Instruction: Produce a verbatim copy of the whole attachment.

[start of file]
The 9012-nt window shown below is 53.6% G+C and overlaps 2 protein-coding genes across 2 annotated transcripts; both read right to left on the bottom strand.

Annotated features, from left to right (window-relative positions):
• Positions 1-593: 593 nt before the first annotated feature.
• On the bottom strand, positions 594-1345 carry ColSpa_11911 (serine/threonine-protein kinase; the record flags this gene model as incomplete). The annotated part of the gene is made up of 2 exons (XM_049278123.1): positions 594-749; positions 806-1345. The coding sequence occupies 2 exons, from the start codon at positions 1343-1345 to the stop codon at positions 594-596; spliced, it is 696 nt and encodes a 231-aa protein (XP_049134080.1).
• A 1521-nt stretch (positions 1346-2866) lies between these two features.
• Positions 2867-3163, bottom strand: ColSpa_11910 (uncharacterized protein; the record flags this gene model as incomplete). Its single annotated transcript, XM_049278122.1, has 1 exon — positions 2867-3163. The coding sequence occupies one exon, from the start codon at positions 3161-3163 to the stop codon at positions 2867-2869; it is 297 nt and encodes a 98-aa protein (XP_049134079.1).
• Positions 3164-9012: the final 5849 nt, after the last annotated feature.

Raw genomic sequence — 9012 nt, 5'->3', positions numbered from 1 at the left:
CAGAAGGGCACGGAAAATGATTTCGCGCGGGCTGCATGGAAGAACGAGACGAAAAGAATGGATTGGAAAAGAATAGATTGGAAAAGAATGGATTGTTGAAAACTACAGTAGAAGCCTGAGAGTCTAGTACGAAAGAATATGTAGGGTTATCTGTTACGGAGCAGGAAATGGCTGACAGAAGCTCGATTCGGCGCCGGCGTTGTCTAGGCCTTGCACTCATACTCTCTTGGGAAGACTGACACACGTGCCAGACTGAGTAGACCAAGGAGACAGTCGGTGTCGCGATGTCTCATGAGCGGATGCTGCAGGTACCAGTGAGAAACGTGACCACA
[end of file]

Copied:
The 9012-nt window shown below is 53.6% G+C and overlaps 2 protein-coding genes across 2 annotated transcripts; both read right to left on the bottom strand.

Annotated features, from left to right (window-relative positions):
• Positions 1-593: 593 nt before the first annotated feature.
• On the bottom strand, positions 594-1345 carry ColSpa_11911 (serine/threonine-protein kinase; the record flags this gene model as incomplete). The annotated part of the gene is made up of 2 exons (XM_049278123.1): positions 594-749; positions 806-1345. The coding sequence occupies 2 exons, from the start codon at positions 1343-1345 to the stop codon at positions 594-596; spliced, it is 696 nt and encodes a 231-aa protein (XP_049134080.1).
• A 1521-nt stretch (positions 1346-2866) lies between these two features.
• Positions 2867-3163, bottom strand: ColSpa_11910 (uncharacterized protein; the record flags this gene model as incomplete). Its single annotated transcript, XM_049278122.1, has 1 exon — positions 2867-3163. The coding sequence occupies one exon, from the start codon at positions 3161-3163 to the stop codon at positions 2867-2869; it is 297 nt and encodes a 98-aa protein (XP_049134079.1).
• Positions 3164-9012: the final 5849 nt, after the last annotated feature.

Raw genomic sequence — 9012 nt, 5'->3', positions numbered from 1 at the left:
CAGAAGGGCACGGAAAATGATTTCGCGCGGGCTGCATGGAAGAACGAGACGAAAAGAATGGATTGGAAAAGAATAGATTGGAAAAGAATGGATTGTTGAAAACTACAGTAGAAGCCTGAGAGTCTAGTACGAAAGAATATGTAGGGTTATCTGTTACGGAGCAGGAAATGGCTGACAGAAGCTCGATTCGGCGCCGGCGTTGTCTAGGCCTTGCACTCATACTCTCTTGGGAAGACTGACACACGTGCCAGACTGAGTAGACCAAGGAGACAGTCGGTGTCGCGATGTCTCATGAGCGGATGCTGCAGGTACCAGTGAGAAACGTGACCACA